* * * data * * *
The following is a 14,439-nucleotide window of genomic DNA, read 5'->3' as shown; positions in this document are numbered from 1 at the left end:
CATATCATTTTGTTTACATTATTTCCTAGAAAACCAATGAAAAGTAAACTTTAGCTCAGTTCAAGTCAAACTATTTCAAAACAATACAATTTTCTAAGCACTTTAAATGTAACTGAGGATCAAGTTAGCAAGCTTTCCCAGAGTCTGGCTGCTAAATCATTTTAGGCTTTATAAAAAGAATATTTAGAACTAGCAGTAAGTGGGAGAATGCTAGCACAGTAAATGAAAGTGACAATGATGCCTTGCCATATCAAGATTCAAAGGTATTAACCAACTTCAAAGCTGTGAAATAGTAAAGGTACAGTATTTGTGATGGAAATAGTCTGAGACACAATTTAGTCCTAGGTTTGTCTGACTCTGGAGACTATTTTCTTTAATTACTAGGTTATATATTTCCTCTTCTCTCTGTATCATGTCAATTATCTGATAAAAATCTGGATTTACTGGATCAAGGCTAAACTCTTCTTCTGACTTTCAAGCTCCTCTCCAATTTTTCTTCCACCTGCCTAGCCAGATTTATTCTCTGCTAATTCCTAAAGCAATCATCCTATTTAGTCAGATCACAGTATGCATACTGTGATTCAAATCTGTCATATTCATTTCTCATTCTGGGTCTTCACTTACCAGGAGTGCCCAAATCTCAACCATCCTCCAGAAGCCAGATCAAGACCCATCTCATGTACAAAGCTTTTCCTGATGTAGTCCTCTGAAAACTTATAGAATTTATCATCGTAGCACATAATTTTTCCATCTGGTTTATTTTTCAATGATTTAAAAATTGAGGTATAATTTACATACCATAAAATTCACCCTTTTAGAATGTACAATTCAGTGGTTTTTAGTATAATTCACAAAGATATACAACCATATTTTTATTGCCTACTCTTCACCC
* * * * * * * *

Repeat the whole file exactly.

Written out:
The following is a 14,439-nucleotide window of genomic DNA, read 5'->3' as shown; positions in this document are numbered from 1 at the left end:
CATATCATTTTGTTTACATTATTTCCTAGAAAACCAATGAAAAGTAAACTTTAGCTCAGTTCAAGTCAAACTATTTCAAAACAATACAATTTTCTAAGCACTTTAAATGTAACTGAGGATCAAGTTAGCAAGCTTTCCCAGAGTCTGGCTGCTAAATCATTTTAGGCTTTATAAAAAGAATATTTAGAACTAGCAGTAAGTGGGAGAATGCTAGCACAGTAAATGAAAGTGACAATGATGCCTTGCCATATCAAGATTCAAAGGTATTAACCAACTTCAAAGCTGTGAAATAGTAAAGGTACAGTATTTGTGATGGAAATAGTCTGAGACACAATTTAGTCCTAGGTTTGTCTGACTCTGGAGACTATTTTCTTTAATTACTAGGTTATATATTTCCTCTTCTCTCTGTATCATGTCAATTATCTGATAAAAATCTGGATTTACTGGATCAAGGCTAAACTCTTCTTCTGACTTTCAAGCTCCTCTCCAATTTTTCTTCCACCTGCCTAGCCAGATTTATTCTCTGCTAATTCCTAAAGCAATCATCCTATTTAGTCAGATCACAGTATGCATACTGTGATTCAAATCTGTCATATTCATTTCTCATTCTGGGTCTTCACTTACCAGGAGTGCCCAAATCTCAACCATCCTCCAGAAGCCAGATCAAGACCCATCTCATGTACAAAGCTTTTCCTGATGTAGTCCTCTGAAAACTTATAGAATTTATCATCGTAGCACATAATTTTTCCATCTGGTTTATTTTTCAATGATTTAAAAATTGAGGTATAATTTACATACCATAAAATTCACCCTTTTAGAATGTACAATTCAGTGGTTTTTAGTATAATTCACAAAGATATACAACCATATTTTTATTGCCTACTCTTCACCC